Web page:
What we claim is: 1. A support for an X-ray tube, image intensifier an an optical viewing device comprising a carrier being provided with at least two clamping arms, one of said clamping arms embracing said image intensifier and optical viewing device and the other of said clamping arms embracing said X-ray tube in a fixed, spaced relationship with said image intensifier and said optical viewing device, a standard, and means pivoting said carrier on said standard at a point adjacent the end of said image intensifier remote from said X-ray tube, said carrier being adapted to be rotated about the horizontal axis of said pivoting means the horizontal axis of said pivoting means extending in a direction perpendicular to said carrier, and the displacement of said optical viewing device being such that the rotation of said carrier may be followed in said optical viewing device by the observer by bending only the upper part of his body.

2. A support as set forth in claim 1 further comprising means pivoting said standard and carrier about a vertical axis which intersects said horizontal axis of rotation.

3. A support for an X-ray tube, image intensifier and an optical viewing device comprising a carrier being provided with at least two clamping arms, one of said clamping arms embracing said image intensifier and optical viewing device and the other of said clamping arms embracing said X-ray tube in a fixed, spaced relationship with said image intensifier and said optical viewing device, a standard, and means pivoting'said carrier on said standard at a point adjacent to the end of said image intensifier remote from said X-ray tube, said carrier being rotated about the horizontal axis of said pivoting means, and the displacement of said optical viewing device being such that the rotation of said carrier may'be followed in said optical viewing device by the observer bending only the upper part of his body, the horizontal axis of rotation of said carrier intersecting the rays of said X-ray tube at a point in the plane of the eye of the observer.

4. A support for an X-ray tube, image intensifier and an optical viewing device comprising a carrier being provided with at least two clamping arms, one of said clamping arms embracing said image intensifier and optical viewing device and the other of said clamping arms embracing said X-ray tube in a fixed, spaced relationship with said image intensifier and said optical viewing device, a standard, means pivoting said carrier on said standard at a point adjacent the end of said image intensifier remote from said X-ray tube, said carrier being adapted to be rotated about the horizontal axis of said pivoting means and'the displacement of said optical viewing device being such that the rotation of said carrier may be followed in said optical viewing device by the observer by bending only the upper part of his body, a base member, a chair rotatably mounted on said base member about a vertical axis intersecting said horizontal axis of rotation, and means rigidly securing said standard to said chair. a 5. A support as set forth in claim 4 further comprising resilient means connected at one end to said carrier and at the other end to said standard, a treadle, a pivoting rod arrangement connected at one end to said carrier and at the other end to said treadle whereby when said treadle is activated said carrier is rotated about said horizontal axis of said pivoting means.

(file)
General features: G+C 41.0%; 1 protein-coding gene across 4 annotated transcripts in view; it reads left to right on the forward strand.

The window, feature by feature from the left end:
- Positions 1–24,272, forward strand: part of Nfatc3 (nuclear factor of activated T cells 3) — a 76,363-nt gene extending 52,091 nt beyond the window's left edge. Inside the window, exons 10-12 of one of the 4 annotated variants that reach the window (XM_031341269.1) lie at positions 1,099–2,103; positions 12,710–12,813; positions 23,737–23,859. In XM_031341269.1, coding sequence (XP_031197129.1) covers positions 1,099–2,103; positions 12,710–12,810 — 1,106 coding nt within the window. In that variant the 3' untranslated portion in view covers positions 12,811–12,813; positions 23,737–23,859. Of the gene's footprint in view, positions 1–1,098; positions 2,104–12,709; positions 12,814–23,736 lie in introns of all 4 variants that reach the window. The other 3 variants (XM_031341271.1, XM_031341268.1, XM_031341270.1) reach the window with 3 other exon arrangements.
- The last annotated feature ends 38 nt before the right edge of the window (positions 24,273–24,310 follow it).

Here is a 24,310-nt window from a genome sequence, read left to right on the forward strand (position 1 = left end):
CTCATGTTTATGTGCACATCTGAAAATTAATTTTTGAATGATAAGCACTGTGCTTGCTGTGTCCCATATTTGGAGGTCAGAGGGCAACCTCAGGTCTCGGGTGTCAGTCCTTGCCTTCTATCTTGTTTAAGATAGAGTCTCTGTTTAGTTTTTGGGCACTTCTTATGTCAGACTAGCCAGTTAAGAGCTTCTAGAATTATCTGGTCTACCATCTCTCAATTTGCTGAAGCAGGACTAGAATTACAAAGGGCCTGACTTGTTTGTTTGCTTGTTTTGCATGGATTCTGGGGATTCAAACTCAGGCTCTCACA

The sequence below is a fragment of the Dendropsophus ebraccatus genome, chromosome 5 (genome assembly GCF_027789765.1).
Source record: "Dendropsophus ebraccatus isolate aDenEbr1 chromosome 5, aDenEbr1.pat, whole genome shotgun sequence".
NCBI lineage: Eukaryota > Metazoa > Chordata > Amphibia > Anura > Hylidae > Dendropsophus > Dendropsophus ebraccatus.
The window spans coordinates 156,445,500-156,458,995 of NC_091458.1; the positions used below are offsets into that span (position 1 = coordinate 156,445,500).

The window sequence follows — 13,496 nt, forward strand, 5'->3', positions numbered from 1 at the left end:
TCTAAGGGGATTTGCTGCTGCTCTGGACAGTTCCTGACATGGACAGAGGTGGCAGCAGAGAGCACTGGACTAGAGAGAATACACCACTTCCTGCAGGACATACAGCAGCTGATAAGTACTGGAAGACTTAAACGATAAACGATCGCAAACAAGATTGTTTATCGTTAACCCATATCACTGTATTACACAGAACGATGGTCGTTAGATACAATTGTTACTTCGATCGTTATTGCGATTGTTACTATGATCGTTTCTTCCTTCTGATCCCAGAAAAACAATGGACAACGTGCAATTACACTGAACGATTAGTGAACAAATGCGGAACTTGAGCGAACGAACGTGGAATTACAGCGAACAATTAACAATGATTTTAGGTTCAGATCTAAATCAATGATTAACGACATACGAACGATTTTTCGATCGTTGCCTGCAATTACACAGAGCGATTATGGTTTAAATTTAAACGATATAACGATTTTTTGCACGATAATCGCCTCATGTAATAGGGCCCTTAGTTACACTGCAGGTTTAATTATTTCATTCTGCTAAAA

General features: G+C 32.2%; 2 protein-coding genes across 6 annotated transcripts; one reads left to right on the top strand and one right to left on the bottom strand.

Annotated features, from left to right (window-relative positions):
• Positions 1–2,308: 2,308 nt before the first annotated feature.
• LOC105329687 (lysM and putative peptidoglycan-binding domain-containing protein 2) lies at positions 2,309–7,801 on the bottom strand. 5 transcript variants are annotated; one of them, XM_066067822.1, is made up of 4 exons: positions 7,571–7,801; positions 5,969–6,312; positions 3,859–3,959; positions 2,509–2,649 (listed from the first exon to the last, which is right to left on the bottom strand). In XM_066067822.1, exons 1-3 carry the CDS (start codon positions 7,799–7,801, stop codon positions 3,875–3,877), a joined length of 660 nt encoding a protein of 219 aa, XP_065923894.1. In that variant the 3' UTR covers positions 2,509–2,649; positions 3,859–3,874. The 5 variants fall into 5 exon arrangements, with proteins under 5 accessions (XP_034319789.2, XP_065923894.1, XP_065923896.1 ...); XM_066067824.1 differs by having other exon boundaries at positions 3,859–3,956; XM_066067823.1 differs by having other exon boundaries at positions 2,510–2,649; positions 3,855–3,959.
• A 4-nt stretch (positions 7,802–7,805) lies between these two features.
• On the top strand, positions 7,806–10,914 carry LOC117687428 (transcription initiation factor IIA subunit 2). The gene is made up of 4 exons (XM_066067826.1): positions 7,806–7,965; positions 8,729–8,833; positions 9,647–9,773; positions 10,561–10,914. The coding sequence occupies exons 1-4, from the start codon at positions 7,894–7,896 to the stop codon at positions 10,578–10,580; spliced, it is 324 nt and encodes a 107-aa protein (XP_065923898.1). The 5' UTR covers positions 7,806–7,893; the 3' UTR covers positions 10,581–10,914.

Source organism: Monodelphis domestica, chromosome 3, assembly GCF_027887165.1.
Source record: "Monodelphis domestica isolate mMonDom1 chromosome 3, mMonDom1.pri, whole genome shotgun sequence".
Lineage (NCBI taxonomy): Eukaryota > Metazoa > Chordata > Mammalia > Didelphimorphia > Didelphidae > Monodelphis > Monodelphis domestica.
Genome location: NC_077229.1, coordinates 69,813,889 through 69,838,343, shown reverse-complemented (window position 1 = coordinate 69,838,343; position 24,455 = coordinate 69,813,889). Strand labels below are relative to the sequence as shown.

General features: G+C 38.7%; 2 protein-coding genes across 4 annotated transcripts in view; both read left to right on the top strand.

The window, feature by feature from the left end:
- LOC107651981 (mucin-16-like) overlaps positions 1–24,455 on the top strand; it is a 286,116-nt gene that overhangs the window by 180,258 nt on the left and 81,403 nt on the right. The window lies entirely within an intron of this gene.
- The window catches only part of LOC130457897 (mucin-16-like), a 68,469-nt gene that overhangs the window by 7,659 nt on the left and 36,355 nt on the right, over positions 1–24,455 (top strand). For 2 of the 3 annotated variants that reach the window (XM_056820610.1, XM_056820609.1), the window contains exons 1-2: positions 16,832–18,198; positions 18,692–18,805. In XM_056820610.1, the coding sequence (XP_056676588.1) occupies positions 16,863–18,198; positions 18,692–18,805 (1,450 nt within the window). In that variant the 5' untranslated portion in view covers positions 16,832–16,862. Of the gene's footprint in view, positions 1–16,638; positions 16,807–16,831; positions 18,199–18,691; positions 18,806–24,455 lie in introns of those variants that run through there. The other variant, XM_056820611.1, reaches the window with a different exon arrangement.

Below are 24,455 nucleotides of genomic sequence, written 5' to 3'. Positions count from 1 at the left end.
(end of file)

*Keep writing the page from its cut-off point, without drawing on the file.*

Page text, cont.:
6. A support as set forth in claim 4 wherein the one end of said rod arrangement connected to the carrier is connected thereto. at a point more remote from said X-ray tube than said pivoting means.

References Cited in the file of this patent UNITED STATES PATENTS 732,374 France Sept. 19,

Patent Citations
Cited PatentFiling datePublication dateApplicantTitle
US1933325 *13 Feb 192931 Oct 1933by mesne assignmentsX-ray apparatus
US2103693 *5 Oct 193428 Dec 1937Ernst PohlRadiographic couch
US2319712 *2 Oct 194018 May 1943Williams Edward EDaylight fluoroscope
US2523132 *10 Aug 194919 Sep 1950Westinghouse Electric CorpPhotosensitive apparatus
US2546699 *14 Feb 194727 Mar 1951Poittevin Maurice DMovable diaphragm for radioscopic apparatus
US2555545 *28 Aug 19475 Jun 1951Westinghouse Electric CorpImage intensifier
*DE137810C Title not available
FR732374A * Title not available
Referenced by
Citing PatentFiling datePublication dateApplicantTitle
US4318567 *10 Mar 19809 Mar 1982Guthier Ralph EObservation device
US7585022 *7 Apr 20058 Sep 2009Recaro Aircraft Seating Gmbh & Co. KgVehicle seat system, especially for aircraft
US20060001302 *7 Apr 20055 Jan 2006Sven AchillesVehicle seat system, especially for aircraft
Classifications
U.S. Classification378/189, 378/197, 297/217.3
International ClassificationH01J31/50, A61B6/00, H01J31/08
Cooperative ClassificationH01J2231/50036, A61B6/4441, H01J31/50
European ClassificationA61B6/44J2B, H01J31/50